Under Title IX—which prohibits sex discrimination in federally funded educational institutions—a school can be found liable if it had “actual notice” that a student was sexually harassed, yet the school did nothing. Recently, the Fourth Circuit addressed the question of whether “actual notice” is a subjective or objective standard. In other words, the Fourth Circuit addressed the question of whether a student needs to prove that the school did in fact know about the harassment, or whether it is enough to prove that they should have known. Additionally, the Fourth Circuit addressed the question of whether a student needs to be harassed again, after they complain to the school, in order for the school to be held liable under Title IX.
In the case of Doe v. Fairfax County, a female student was sexually assaulted on a bus by an older male student during a school trip. The victim complained to school officials, but she was met with indifference. The school argued that it didn’t have “actual notice” under Title IX because it didn’t subjectively believe that any harassment took place. Furthermore, the school argued that it couldn’t be held liable, despite its indifference, because the student was not subjected to any further harassment after she complained.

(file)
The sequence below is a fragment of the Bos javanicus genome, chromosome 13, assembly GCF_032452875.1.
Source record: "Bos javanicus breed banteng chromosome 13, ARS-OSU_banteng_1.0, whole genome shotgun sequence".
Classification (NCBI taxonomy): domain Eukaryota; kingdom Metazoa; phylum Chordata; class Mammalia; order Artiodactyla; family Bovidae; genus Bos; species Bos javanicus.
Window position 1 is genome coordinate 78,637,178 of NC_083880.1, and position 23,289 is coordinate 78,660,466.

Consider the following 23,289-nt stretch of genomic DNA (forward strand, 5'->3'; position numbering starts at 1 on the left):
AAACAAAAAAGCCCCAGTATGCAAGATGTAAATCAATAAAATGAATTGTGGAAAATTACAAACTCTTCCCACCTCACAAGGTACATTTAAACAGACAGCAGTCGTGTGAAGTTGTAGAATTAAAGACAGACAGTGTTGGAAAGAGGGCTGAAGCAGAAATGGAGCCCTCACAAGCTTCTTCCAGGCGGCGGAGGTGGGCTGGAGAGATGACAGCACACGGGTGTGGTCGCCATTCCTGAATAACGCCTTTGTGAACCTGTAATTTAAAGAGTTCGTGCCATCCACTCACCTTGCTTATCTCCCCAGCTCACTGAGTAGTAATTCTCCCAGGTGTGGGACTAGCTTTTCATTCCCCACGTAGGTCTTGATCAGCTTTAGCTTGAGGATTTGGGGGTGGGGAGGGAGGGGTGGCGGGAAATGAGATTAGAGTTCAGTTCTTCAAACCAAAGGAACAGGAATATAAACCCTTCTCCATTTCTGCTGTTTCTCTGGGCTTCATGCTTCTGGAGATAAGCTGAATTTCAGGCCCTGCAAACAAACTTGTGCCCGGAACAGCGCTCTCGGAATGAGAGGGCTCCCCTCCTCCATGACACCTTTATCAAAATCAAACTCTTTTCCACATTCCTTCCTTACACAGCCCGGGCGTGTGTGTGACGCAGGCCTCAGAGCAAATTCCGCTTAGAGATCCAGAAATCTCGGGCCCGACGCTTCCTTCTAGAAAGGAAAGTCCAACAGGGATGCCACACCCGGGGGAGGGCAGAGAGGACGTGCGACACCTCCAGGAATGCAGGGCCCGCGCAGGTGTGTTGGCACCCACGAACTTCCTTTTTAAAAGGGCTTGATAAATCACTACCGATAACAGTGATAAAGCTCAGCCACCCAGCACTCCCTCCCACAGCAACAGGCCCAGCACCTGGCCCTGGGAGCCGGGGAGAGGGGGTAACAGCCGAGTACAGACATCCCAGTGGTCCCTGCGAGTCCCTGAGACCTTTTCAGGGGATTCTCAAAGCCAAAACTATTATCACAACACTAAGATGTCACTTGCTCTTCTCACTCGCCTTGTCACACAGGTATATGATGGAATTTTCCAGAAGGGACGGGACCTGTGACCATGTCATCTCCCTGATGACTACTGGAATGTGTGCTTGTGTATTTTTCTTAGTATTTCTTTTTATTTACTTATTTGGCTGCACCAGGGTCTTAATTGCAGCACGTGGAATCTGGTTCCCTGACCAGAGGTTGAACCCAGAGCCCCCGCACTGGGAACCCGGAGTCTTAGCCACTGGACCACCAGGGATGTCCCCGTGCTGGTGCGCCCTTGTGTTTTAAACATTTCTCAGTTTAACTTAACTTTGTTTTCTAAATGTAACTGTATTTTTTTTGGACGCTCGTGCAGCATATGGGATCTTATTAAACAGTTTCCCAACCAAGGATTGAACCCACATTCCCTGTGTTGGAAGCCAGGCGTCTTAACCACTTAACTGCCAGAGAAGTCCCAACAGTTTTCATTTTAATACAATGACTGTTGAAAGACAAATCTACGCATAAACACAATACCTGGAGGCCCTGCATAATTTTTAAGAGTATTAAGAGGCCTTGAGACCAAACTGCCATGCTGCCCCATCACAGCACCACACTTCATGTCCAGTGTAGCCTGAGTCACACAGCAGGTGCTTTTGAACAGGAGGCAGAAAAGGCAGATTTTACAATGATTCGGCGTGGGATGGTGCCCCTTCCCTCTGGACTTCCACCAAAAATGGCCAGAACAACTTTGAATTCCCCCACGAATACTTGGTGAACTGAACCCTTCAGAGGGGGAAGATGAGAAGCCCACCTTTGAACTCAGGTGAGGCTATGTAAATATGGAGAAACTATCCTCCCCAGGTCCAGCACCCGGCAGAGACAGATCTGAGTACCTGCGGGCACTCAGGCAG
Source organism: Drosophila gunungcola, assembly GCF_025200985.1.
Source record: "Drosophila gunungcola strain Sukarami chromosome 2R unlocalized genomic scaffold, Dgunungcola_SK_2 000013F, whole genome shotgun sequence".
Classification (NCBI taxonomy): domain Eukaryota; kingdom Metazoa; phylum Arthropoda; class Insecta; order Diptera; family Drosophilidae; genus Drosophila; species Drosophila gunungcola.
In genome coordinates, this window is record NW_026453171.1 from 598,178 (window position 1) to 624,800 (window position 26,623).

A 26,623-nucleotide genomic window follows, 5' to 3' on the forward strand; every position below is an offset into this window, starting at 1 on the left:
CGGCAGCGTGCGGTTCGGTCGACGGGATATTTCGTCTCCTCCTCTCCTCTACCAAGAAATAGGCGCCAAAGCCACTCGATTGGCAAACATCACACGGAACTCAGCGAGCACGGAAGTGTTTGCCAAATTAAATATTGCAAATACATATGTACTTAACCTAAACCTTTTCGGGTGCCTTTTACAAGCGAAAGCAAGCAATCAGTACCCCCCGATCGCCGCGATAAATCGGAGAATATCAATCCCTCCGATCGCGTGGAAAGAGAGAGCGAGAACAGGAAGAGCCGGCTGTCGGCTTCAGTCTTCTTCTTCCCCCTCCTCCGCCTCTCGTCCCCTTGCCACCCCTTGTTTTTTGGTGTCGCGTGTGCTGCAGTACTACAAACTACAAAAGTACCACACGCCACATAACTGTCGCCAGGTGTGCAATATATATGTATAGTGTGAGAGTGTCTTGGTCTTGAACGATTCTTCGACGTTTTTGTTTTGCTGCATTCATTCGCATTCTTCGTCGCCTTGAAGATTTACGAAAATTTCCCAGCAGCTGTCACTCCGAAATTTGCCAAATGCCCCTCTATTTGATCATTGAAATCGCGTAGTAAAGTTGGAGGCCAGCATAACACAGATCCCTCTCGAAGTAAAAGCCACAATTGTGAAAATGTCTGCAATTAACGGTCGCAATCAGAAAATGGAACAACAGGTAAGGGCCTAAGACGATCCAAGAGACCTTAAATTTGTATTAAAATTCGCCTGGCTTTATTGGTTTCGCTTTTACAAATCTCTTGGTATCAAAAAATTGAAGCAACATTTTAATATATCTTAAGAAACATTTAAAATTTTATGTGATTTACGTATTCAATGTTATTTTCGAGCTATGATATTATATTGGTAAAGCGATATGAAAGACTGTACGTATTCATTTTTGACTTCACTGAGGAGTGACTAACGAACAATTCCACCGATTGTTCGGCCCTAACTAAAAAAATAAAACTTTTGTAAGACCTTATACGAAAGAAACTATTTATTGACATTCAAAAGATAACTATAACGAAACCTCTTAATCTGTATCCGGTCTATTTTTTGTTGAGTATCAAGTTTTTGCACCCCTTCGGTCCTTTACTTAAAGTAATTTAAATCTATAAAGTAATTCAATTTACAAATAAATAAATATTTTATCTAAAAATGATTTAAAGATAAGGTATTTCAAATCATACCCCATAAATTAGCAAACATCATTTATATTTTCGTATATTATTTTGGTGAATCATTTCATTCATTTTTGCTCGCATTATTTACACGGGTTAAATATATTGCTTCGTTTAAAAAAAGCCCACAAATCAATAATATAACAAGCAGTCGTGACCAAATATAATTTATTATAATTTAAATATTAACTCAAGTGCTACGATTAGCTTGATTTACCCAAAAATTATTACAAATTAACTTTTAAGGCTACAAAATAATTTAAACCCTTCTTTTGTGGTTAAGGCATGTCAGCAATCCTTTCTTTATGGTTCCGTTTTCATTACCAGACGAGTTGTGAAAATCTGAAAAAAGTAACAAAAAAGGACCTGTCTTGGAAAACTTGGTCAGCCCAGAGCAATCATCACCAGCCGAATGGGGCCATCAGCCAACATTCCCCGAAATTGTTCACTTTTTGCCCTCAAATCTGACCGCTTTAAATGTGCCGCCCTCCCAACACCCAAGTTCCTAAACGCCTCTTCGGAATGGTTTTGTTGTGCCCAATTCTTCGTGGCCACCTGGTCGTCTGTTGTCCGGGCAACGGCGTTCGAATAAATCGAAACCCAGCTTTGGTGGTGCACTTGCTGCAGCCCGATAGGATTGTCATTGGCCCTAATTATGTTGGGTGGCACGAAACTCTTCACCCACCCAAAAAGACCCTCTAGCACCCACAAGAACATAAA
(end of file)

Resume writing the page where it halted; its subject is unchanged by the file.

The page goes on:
The Court sided with the student and held that she did not need to show that the school officials subjectively believed that she was harassed. Instead, the Court held that “a school’s receipt of a report or complaint alleging sexual harassment is sufficient to establish actual notice under Title IX. This is an objective inquiry which asks whether an appropriate official in fact received such a report or complaint and whether a reasonable official would construe it as alleging misconduct prohibited by Title IX.”
The Court further rejected the school’s argument that it could not be held liable simply because there had not been any further incidents of harassment subsequent to the victim’s complaint. Some courts and commenters have previously criticized this line of reasoning, arguing that it would effectively give rise to a “one free rape” rule. The Fourth Circuit sided with the student and held that:
“[T]he statute itself makes plain that a school may be held liable when it makes a student vulnerable to sexual harassment by their peers, such as by failing to respond appropriately after learning of an initial incident of sexual assault. In other words, schools do not get ‘one free rape.’ To hold otherwise would be inconsistent with Title IX’s goals…and lead to the absurd result of requiring students to be sexually harassed or assaulted at least twice before a school can be held liable in damages for its deliberate indifference to known harassment”
It is expected that the Supreme Court will address these issues in the future. We will post updates.